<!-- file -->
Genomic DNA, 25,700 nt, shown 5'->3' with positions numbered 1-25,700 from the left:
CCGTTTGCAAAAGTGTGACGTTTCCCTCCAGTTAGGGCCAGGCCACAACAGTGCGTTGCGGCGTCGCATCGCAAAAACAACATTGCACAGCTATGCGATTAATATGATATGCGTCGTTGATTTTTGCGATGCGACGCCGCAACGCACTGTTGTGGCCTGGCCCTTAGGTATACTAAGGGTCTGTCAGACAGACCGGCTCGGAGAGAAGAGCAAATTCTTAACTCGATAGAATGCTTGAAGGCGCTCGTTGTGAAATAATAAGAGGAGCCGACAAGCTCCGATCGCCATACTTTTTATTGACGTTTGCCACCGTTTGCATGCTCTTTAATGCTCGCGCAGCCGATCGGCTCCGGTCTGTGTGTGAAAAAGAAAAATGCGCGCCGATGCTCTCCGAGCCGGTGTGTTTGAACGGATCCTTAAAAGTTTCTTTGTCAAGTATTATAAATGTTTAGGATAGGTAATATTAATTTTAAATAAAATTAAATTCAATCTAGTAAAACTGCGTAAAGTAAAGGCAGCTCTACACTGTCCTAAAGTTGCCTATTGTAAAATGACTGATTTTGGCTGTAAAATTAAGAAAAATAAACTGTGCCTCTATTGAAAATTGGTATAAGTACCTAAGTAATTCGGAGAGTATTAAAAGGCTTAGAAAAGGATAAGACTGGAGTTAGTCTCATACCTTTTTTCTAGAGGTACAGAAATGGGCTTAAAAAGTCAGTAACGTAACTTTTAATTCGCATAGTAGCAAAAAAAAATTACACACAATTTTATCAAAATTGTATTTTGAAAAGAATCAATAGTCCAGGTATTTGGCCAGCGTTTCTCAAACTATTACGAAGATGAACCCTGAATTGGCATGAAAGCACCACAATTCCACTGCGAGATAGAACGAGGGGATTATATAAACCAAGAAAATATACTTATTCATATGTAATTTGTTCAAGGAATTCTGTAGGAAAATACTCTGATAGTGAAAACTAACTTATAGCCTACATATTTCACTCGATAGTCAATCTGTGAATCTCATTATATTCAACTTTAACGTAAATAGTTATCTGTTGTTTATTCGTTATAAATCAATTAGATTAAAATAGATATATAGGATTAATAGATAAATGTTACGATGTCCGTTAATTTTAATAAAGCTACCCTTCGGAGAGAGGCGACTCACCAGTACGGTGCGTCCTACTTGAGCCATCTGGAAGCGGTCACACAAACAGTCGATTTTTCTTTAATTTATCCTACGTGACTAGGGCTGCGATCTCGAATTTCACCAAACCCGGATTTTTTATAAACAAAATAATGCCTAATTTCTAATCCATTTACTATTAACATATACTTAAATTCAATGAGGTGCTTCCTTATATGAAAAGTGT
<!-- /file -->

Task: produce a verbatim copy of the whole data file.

Genomic DNA, 25,700 nt, shown 5'->3' with positions numbered 1-25,700 from the left:
CCGTTTGCAAAAGTGTGACGTTTCCCTCCAGTTAGGGCCAGGCCACAACAGTGCGTTGCGGCGTCGCATCGCAAAAACAACATTGCACAGCTATGCGATTAATATGATATGCGTCGTTGATTTTTGCGATGCGACGCCGCAACGCACTGTTGTGGCCTGGCCCTTAGGTATACTAAGGGTCTGTCAGACAGACCGGCTCGGAGAGAAGAGCAAATTCTTAACTCGATAGAATGCTTGAAGGCGCTCGTTGTGAAATAATAAGAGGAGCCGACAAGCTCCGATCGCCATACTTTTTATTGACGTTTGCCACCGTTTGCATGCTCTTTAATGCTCGCGCAGCCGATCGGCTCCGGTCTGTGTGTGAAAAAGAAAAATGCGCGCCGATGCTCTCCGAGCCGGTGTGTTTGAACGGATCCTTAAAAGTTTCTTTGTCAAGTATTATAAATGTTTAGGATAGGTAATATTAATTTTAAATAAAATTAAATTCAATCTAGTAAAACTGCGTAAAGTAAAGGCAGCTCTACACTGTCCTAAAGTTGCCTATTGTAAAATGACTGATTTTGGCTGTAAAATTAAGAAAAATAAACTGTGCCTCTATTGAAAATTGGTATAAGTACCTAAGTAATTCGGAGAGTATTAAAAGGCTTAGAAAAGGATAAGACTGGAGTTAGTCTCATACCTTTTTTCTAGAGGTACAGAAATGGGCTTAAAAAGTCAGTAACGTAACTTTTAATTCGCATAGTAGCAAAAAAAAATTACACACAATTTTATCAAAATTGTATTTTGAAAAGAATCAATAGTCCAGGTATTTGGCCAGCGTTTCTCAAACTATTACGAAGATGAACCCTGAATTGGCATGAAAGCACCACAATTCCACTGCGAGATAGAACGAGGGGATTATATAAACCAAGAAAATATACTTATTCATATGTAATTTGTTCAAGGAATTCTGTAGGAAAATACTCTGATAGTGAAAACTAACTTATAGCCTACATATTTCACTCGATAGTCAATCTGTGAATCTCATTATATTCAACTTTAACGTAAATAGTTATCTGTTGTTTATTCGTTATAAATCAATTAGATTAAAATAGATATATAGGATTAATAGATAAATGTTACGATGTCCGTTAATTTTAATAAAGCTACCCTTCGGAGAGAGGCGACTCACCAGTACGGTGCGTCCTACTTGAGCCATCTGGAAGCGGTCACACAAACAGTCGATTTTTCTTTAATTTATCCTACGTGACTAGGGCTGCGATCTCGAATTTCACCAAACCCGGATTTTTTATAAACAAAATAATGCCTAATTTCTAATCCATTTACTATTAACATATACTTAAATTCAATGAGGTGCTTCCTTATATGAAAAGTGT